â¢Northwest Wisconsin Concentrated Employment Program. to work with local manufacturers on training in ergonomics, equipment operations, and handling of hazardous chemicals in industries that include wood and paper products, food processing, and heavy equipment; and
â¢Workers Defense Project in Austin, Texas to develop training modules tailored to local Latino construction workers.
“OSHA also has significantly reached out to non-English speaking, and historically hard to reach, vulnerable workers by awarding grants to organizations committed to serving those groups,” said Michaels of these awards.
The larger or “developmental” grants to existing programs generally range from $180,000 to $225,000 per organization. The exception is one $780,000 grant to the National Council for Occupational Safety and Health, whose grant will go to support the work of seventeen different local affiliate organizations.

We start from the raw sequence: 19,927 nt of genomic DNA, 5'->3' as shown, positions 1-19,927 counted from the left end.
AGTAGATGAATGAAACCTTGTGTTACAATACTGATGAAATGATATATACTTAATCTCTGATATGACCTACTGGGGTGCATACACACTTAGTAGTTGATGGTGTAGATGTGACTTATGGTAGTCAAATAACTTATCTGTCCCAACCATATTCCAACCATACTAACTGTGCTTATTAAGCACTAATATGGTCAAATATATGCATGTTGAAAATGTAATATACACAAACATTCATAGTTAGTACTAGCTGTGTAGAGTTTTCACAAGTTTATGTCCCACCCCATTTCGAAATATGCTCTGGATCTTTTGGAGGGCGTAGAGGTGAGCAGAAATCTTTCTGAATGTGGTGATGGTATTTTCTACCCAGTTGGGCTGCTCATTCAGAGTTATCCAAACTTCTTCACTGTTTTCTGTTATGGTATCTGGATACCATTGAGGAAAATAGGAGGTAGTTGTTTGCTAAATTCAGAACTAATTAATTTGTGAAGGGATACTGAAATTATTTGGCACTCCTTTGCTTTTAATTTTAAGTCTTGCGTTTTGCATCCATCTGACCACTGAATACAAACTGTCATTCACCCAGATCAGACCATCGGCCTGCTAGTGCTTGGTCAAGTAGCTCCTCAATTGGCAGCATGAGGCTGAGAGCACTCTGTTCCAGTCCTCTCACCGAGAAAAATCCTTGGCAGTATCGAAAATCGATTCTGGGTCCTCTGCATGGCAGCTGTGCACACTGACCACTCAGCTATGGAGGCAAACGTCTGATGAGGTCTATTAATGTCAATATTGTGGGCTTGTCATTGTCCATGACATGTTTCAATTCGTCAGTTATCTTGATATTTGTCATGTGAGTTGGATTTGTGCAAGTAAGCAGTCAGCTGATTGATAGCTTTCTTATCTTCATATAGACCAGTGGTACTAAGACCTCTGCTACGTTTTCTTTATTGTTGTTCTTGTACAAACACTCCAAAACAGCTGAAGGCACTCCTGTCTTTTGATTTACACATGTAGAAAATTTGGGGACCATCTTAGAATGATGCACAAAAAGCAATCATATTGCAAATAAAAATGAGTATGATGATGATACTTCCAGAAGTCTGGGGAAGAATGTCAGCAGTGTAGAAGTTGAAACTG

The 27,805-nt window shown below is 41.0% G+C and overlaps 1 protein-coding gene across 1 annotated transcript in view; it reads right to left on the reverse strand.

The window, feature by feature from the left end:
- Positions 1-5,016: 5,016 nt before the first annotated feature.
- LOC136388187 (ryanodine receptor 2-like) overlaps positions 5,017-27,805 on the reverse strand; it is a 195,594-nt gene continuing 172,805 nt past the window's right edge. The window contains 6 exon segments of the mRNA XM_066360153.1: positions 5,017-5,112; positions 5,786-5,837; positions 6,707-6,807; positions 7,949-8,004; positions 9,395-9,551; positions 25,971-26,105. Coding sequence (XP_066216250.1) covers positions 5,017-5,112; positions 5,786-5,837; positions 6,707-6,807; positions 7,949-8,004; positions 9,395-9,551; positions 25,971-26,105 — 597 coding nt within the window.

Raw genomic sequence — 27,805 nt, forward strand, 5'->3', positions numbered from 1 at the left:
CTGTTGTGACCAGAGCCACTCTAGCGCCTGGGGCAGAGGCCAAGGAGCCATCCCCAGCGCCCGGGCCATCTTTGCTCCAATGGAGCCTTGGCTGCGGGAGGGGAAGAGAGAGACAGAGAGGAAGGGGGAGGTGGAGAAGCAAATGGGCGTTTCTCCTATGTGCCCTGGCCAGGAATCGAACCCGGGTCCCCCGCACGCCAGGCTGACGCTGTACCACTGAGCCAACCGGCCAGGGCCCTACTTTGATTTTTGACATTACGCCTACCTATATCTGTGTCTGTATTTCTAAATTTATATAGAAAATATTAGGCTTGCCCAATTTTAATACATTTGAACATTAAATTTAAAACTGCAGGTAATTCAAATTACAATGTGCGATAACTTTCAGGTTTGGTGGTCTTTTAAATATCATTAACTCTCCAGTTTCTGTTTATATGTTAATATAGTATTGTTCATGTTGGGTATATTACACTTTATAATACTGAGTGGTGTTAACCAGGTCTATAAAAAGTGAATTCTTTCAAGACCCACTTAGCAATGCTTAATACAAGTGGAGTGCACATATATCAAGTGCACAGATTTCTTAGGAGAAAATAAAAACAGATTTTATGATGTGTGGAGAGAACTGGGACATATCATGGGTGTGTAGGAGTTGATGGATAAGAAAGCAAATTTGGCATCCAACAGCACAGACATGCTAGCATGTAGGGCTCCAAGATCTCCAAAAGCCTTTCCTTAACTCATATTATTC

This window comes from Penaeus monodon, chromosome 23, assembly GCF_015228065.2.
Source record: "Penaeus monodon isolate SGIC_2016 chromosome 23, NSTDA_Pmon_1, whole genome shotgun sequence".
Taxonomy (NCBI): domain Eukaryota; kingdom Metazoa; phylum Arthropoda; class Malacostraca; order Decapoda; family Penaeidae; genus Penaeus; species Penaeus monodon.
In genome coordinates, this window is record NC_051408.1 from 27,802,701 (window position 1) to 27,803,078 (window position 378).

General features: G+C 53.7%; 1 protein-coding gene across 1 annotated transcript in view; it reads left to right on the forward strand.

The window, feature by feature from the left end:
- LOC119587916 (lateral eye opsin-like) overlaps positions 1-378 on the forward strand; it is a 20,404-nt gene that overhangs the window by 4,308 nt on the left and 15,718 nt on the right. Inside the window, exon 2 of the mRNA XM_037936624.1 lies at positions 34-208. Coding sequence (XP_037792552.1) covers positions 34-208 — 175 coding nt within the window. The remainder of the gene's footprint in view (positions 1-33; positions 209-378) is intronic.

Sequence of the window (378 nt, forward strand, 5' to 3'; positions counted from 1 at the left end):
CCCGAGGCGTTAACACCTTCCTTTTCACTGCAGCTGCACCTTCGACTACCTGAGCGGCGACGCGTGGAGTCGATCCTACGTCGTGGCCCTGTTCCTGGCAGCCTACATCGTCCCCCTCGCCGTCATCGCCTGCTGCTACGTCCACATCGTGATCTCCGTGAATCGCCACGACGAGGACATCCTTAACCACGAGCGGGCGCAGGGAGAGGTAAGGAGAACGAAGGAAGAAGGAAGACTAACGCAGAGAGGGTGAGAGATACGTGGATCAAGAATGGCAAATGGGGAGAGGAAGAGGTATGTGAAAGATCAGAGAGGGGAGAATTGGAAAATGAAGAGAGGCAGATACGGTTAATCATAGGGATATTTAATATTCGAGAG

Recipients of developmental grants include:
â¢Construction Safety Council in Hillside, Illinois, to partner with the Hispanic Council to create a “Safety Training Resource Center” for Hispanic and immigrant workers;
â¢California Rural Legal Assistance, to train – in English and Spanish – migrant farm workers, construction workers, landscape workers, and other low-wage outdoor workers in California regarding heat illness and heat stress prevention;
â¢National Day Laborer Organizing Network, a coalition of seven organizations that works in over a dozen states all across the country, to provide occupational safety and health training to hard-to-reach immigrant day laborers, also in English and Spanish;
â¢Operating Engineers Local 150 Apprenticeship Fund, to provide training on fall protection, confined space, and the new OSHA standard on cranes and derricks; and
â¢United Food and Commercial Workers International Union, to provide training to employers and high-risk union workers in the meatpacking, poultry, and food processing industries on topics including worker rights education and safety training on ergonomic and amputation and other workplace hazards.